I started out thinking this would be a technical article and I even have links to the posts and articles I was going to reference to prove it. The title was going to be something like “Clouds can be colorful,” which is a reference to the decade ColorMetrix has spent building solutions to store color information on the internet (or in the cloud to use today’s buzzword de jour). Here are my three techie links – if you’re into that kind of thing – and then I’ll get into the touchy, feely side of color.
The techie side of color in the cloud
- Brand Color Management Has a Bright Future
- Color Strategy, Automation and Cloud Computing
- Centralized Color Database Servers
The touchy, feely side of color
Hopefully, you skipped right over those three articles for which I almost wrote a fourth musketeer. Instead, today I want to write about the fact that designers pick colors for a lot of reasons and almost none of those reasons are based upon technology.
Instead, color is about evoking a feeling from you, the potential consumer of a product or service. Should you choose to think I make this stuff up as I go along, please take a look at this article I found on Twitter while taking a break from writing this post: Pinterest Rival Fancy Gets Fancier With “Match By Color” Visual Search.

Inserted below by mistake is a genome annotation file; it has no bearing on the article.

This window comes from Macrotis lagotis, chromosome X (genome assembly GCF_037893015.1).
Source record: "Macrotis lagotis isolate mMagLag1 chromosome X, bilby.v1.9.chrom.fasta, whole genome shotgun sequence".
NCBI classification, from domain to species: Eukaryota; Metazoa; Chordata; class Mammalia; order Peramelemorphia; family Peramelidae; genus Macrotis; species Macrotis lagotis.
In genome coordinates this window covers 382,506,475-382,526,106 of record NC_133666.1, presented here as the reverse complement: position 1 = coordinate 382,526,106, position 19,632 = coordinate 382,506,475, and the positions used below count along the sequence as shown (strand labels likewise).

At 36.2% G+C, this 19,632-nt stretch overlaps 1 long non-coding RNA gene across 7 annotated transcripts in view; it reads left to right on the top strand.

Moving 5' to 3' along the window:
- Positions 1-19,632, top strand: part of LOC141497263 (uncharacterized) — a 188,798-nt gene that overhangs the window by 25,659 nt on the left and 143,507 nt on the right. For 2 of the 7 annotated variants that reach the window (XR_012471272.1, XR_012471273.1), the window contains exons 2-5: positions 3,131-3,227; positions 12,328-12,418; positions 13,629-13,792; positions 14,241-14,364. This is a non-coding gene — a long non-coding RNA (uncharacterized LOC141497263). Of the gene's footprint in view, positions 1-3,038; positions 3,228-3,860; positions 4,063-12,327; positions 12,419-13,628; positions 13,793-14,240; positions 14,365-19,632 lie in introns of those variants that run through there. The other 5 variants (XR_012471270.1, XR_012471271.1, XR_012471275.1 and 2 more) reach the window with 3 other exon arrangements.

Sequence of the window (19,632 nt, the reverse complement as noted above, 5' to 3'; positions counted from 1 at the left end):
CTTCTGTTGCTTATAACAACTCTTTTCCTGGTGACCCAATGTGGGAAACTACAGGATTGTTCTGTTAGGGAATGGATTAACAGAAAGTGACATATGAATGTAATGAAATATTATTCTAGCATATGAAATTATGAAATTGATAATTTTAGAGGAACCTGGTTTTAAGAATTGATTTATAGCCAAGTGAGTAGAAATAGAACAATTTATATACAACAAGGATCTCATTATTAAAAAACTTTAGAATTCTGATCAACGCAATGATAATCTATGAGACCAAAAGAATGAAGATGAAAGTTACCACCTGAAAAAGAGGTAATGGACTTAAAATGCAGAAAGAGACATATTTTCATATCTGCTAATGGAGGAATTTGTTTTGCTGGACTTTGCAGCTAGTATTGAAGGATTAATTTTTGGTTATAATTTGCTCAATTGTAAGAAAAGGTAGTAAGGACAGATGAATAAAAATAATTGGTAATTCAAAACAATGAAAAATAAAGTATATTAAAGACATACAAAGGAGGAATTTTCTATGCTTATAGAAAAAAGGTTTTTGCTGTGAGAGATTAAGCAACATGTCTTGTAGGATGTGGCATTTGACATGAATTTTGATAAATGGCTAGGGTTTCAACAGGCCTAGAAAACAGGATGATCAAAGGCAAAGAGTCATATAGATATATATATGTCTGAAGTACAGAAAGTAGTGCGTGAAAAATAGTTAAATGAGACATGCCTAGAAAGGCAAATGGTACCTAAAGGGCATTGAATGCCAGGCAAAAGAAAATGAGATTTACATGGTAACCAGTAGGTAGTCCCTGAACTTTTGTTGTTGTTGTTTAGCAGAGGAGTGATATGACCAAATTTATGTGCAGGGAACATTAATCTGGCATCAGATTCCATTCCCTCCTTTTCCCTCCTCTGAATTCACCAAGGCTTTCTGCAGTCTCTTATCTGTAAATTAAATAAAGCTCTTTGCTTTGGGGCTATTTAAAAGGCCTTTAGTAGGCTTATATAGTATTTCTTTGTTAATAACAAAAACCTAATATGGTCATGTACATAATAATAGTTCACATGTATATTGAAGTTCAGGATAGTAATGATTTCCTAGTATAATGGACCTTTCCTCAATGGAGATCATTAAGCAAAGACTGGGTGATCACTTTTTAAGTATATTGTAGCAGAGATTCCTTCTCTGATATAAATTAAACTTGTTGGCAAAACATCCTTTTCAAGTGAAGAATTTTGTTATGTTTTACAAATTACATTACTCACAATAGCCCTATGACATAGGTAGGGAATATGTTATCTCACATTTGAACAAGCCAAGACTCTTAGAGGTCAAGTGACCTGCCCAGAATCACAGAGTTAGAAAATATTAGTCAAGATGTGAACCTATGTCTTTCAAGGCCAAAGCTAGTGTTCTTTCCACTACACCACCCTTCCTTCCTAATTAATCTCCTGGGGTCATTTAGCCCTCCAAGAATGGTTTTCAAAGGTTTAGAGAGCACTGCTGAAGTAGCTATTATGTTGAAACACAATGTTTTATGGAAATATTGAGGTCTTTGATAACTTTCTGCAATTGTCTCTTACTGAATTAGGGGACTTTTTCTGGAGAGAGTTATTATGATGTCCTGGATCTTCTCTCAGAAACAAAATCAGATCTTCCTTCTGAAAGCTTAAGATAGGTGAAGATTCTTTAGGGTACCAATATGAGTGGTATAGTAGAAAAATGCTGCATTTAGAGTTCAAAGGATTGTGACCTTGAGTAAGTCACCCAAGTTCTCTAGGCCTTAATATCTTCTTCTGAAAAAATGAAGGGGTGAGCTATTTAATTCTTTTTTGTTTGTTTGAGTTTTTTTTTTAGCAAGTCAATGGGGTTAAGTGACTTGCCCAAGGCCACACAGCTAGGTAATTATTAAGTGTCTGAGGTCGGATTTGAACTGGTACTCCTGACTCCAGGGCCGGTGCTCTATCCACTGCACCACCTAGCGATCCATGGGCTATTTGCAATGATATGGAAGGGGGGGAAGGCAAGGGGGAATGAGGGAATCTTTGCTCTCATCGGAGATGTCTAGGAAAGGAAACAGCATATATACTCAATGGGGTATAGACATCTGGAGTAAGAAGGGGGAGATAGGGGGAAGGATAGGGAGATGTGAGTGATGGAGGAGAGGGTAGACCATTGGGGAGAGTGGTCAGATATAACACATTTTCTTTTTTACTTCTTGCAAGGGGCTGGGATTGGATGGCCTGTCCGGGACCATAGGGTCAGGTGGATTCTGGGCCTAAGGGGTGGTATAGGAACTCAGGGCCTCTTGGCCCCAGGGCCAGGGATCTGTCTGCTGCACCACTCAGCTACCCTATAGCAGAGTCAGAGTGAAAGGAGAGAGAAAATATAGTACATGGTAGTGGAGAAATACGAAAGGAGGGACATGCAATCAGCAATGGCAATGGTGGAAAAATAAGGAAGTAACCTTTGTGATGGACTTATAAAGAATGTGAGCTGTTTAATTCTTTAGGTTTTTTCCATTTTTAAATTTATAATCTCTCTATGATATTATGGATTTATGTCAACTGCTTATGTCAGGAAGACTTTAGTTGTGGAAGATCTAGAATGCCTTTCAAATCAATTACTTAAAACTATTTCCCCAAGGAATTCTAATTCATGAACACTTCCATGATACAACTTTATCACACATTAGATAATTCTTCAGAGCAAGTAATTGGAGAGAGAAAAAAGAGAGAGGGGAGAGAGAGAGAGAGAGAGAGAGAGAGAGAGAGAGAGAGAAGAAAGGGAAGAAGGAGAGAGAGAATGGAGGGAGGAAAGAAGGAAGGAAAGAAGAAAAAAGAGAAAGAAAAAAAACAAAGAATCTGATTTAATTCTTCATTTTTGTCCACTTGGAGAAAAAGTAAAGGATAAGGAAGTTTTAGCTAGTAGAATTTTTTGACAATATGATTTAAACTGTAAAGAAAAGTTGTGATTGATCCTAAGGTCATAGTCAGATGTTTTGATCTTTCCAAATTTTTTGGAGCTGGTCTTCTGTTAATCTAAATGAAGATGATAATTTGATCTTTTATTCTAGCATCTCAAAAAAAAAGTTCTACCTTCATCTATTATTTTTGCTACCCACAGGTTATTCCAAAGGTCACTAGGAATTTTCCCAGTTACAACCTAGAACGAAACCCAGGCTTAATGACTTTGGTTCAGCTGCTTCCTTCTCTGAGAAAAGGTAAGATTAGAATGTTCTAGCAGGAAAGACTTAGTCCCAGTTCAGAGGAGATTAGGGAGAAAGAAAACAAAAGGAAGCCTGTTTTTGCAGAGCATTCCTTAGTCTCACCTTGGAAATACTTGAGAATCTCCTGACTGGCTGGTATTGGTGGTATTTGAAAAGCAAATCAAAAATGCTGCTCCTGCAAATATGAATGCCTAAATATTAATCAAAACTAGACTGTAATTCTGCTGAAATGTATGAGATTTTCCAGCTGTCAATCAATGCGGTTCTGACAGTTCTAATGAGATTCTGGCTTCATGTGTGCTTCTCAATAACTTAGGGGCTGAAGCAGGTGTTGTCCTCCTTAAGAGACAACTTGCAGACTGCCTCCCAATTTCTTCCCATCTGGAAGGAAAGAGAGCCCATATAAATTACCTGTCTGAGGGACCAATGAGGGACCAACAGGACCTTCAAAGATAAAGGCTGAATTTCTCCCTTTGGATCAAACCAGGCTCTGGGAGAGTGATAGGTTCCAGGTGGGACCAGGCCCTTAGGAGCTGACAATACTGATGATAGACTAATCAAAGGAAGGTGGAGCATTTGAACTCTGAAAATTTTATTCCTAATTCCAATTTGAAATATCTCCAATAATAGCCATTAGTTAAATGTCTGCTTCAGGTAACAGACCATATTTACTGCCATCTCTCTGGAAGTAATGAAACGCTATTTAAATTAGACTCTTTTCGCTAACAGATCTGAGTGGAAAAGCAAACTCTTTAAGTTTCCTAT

In a nutshell, color makes us feel!
Sometimes those feelings are good and sometimes those feelings are bad. At other times, the feelings are neutral. In this political season, think how much time our candidates spend picking the color of their shirt or their tie. Think about the people of the opposite sex you meet and how their hair and clothing choices affect how you respond to them. I mean, we have blond jokes for a reason, right?
Respecting the designers choice
Color in the cloud matters because it allows us to provide verification that the color specified by the design process makes it to the finished product untainted. Most designers could care less if we hit the right L*a*b* values within the specified Delta E tolerance range. What the designers care about is walking up to the product on the store shelf and feeling the way they intended you and I to feel.
The fact that we do that with L*a*b* and Delta E is meaningless to them. Those are the tools of our trade. The correct color delivered on the store shelf is our product. Just as Twitter and Facebook provide a conduit for us to communicate, color in the cloud is a tool for delivering the right color to the store shelf.
Don’t mix up tools and technology with the deliverable
Those of us in the color verification game are typically buried so far down in the color supply chain that designers have no idea who we are or what we do. Trust me on this. I’ve spent the last three years getting to know the design community. But here’s the thing: they care about what we do. They just don’t want to know how we do it. Our deliverable to them is the right color every time, all the time. It’s as simple as that.